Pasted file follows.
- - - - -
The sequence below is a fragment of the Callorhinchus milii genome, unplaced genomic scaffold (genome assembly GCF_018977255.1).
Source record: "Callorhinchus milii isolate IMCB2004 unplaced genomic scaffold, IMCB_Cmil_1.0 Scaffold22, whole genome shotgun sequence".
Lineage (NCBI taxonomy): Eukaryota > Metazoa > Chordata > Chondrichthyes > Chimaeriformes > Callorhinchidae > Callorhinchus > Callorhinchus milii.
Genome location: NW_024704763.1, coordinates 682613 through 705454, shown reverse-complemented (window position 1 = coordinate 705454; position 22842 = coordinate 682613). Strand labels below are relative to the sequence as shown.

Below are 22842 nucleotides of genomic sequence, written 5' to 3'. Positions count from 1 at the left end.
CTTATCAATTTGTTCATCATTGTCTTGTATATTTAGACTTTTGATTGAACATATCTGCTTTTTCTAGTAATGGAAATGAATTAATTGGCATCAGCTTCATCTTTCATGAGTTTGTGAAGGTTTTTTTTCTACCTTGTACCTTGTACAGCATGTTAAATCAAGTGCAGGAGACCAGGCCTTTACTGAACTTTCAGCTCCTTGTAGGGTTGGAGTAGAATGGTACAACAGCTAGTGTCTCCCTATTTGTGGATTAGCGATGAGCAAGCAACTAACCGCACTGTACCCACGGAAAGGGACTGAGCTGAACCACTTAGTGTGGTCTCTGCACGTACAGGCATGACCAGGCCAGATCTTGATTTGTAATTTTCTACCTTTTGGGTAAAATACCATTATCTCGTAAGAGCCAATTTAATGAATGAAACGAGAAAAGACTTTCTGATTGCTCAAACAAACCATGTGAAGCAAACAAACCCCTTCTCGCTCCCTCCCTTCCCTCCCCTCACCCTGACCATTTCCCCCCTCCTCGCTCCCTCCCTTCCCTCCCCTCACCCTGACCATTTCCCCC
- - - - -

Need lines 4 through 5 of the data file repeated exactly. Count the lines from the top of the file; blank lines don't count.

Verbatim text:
Genome location: NW_024704763.1, coordinates 682613 through 705454, shown reverse-complemented (window position 1 = coordinate 705454; position 22842 = coordinate 682613). Strand labels below are relative to the sequence as shown.

Below are 22842 nucleotides of genomic sequence, written 5' to 3'. Positions count from 1 at the left end.